American Artists From the Hudson River School

American Artists From the Hudson River School
On a recent road trip through the mid-Atlantic states, my curiosity peeked about the artists from the Hudson River School. I’ll discuss some of their inspiration and achievements.

The early 19th c in the US was a time of exploration. In NY a group of artists and writers began a new vision for art and literature.

Landscape painting would encourage a spiritual renewal and romantic expression in art. The natural resources of the US would be lauded – economically, spiritually, and scientifically.

An outstanding painting by Asher B. Durand is "Kindred Spirits" (1849) - a tribute to his dear departed friend Thomas Cole (d. 1848) and their friend, poet William Cullen Bryant - standing on a rocky ledge overlooking a gorge in the Catskill Mountains in New York.

It was said that Durand was one of the more religious from the Hudson River School and believed painting nature was one way to worship God.

"Kindred Spirits" has been considered a 'national treasure' and was purchased by Wal-Mart heiress Alice Walton at auction in 2005 for $35M – setting a record for a painting by an American artist.

Walton outbid a joint effort by the Metropolitan Museum in NY and the National Gallery of Art, Washington, DC. Sold by the New York Public Library for its endowment funds, the painting is the 'crown jewel' of the Walton’s Crystal Bridges Museum of American Art in Bentonville, Arkansas.

English born American painter Thomas Cole is considered the founder of the Hudson River School.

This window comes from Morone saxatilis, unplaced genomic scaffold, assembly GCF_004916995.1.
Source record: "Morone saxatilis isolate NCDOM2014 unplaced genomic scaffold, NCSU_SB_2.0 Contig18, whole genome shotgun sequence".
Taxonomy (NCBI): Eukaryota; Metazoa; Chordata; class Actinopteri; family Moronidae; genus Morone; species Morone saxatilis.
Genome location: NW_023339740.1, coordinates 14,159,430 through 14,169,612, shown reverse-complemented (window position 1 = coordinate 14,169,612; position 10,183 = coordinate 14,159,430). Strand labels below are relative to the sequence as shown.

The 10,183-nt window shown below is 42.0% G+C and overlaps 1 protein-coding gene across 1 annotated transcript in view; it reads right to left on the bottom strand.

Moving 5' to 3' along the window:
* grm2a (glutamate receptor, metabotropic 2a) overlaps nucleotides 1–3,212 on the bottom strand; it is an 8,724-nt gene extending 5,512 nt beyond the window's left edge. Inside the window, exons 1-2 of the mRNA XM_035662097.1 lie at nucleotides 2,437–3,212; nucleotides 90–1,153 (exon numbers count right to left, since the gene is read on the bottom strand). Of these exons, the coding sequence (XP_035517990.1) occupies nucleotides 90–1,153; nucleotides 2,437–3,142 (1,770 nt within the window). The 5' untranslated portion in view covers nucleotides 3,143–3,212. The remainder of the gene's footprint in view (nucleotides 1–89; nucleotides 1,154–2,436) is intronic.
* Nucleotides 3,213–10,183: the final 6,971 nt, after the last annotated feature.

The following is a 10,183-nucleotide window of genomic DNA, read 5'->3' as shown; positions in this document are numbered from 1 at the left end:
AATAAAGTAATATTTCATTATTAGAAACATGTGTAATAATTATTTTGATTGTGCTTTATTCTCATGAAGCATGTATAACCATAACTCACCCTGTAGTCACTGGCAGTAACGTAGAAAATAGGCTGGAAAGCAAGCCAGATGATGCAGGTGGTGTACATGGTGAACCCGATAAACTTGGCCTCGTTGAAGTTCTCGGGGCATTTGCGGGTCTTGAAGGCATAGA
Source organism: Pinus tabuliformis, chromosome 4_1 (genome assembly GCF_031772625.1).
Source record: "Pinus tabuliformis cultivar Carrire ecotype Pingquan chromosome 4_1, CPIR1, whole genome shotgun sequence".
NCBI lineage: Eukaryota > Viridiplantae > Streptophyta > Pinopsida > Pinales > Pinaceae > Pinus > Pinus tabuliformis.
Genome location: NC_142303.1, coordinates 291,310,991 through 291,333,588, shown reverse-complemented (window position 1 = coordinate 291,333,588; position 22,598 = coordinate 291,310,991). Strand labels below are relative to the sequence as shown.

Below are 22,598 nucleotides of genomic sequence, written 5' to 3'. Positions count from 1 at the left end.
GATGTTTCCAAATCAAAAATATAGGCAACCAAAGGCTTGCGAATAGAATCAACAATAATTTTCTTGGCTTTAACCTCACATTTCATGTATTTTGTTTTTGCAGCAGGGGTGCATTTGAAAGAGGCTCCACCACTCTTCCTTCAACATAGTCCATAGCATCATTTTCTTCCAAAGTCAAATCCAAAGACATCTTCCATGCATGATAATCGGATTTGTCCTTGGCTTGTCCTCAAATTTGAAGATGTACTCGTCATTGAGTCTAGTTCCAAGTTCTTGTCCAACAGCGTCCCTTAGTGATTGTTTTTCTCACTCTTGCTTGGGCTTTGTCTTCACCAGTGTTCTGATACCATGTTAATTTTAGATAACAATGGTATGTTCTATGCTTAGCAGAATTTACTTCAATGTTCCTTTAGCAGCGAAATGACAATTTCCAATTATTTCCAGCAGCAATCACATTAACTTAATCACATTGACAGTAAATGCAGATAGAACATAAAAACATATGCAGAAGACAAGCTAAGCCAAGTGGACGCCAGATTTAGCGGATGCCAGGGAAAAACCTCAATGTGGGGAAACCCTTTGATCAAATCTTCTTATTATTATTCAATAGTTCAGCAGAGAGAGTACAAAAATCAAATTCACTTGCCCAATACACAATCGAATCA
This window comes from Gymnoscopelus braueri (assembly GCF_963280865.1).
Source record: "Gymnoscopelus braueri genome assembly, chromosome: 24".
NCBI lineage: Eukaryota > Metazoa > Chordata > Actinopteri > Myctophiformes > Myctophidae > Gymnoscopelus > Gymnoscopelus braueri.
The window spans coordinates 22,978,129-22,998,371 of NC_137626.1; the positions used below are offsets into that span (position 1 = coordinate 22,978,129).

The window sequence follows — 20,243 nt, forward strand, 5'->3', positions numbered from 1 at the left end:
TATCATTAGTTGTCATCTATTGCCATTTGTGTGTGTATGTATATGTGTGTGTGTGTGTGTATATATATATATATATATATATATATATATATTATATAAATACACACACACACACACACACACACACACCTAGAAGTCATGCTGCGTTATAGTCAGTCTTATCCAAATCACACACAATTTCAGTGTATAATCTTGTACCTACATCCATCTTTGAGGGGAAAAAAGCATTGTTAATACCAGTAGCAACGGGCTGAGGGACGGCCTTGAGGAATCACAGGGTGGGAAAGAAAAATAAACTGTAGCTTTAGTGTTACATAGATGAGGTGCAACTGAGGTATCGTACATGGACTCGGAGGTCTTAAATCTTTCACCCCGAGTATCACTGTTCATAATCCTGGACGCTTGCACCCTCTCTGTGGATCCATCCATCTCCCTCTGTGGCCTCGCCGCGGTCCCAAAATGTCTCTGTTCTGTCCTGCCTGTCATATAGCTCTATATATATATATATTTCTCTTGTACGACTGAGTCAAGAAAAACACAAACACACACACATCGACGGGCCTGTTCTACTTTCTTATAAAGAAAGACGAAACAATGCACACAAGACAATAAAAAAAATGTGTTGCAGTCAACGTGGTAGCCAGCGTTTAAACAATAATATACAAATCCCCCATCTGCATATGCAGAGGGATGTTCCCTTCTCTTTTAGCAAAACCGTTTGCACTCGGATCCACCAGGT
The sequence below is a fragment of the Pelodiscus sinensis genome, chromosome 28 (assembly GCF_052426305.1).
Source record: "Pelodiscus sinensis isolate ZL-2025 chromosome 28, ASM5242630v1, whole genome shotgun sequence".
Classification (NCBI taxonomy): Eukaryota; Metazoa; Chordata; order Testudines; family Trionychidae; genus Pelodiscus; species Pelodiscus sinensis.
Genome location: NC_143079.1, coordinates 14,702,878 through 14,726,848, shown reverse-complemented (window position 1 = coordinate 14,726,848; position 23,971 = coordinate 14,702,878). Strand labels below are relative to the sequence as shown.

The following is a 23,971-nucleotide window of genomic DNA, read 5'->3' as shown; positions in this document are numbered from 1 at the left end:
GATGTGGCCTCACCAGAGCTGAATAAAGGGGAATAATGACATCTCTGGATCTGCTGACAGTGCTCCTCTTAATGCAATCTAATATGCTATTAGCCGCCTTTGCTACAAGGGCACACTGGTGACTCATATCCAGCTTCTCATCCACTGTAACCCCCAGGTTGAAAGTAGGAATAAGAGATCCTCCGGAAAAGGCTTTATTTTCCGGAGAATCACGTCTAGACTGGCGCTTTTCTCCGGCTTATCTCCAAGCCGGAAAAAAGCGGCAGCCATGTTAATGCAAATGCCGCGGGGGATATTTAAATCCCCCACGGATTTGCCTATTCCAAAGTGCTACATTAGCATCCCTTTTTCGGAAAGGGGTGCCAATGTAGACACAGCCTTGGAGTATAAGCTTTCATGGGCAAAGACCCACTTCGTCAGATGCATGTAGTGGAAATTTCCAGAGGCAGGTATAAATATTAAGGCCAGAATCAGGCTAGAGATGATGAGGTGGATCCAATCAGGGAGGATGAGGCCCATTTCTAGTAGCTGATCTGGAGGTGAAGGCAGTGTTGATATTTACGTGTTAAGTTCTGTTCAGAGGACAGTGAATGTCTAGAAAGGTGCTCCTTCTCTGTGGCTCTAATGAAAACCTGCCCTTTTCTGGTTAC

Cole’s landscape and historical paintings led to an allegorical series of five (5) paintings, "The Course of Empire" (1833-1836) – showing the rise and fall of a civilization.

Cole visited Europe from 1829-1832 and was influenced by ancient ruins - especially of the fallen Roman Empire.

"The Course of Empire" is considered a 'higher style of landscape.' The series is comprised of: "The Savage State" (1834), "The Arcadian" or "Pastoral State" (1834), "The Consummation of Empire" (1836), "Destruction" (1836), and “Desolation” (1836). [Certainly a pessimist's view of the future of America]

In 2012 one of the finest collections of Hudson River School paintings from the New York Historical Society was loaned to a handful of US museums (Crystal Bridges Museum of American Art included).

Recently, I saw firsthand the beauty of the Hudson River Valley and now I have a deeper appreciation for the artists who shared their love of nature in the 19th c and for generations to come.

You can own a poster reproduction on paper of Asher B. Durand's painting "Kindred Spirits," available here from

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This content was written by Camille Gizzarelli. If you wish to use this content in any manner, you need written permission. Contact Camille Gizzarelli for details.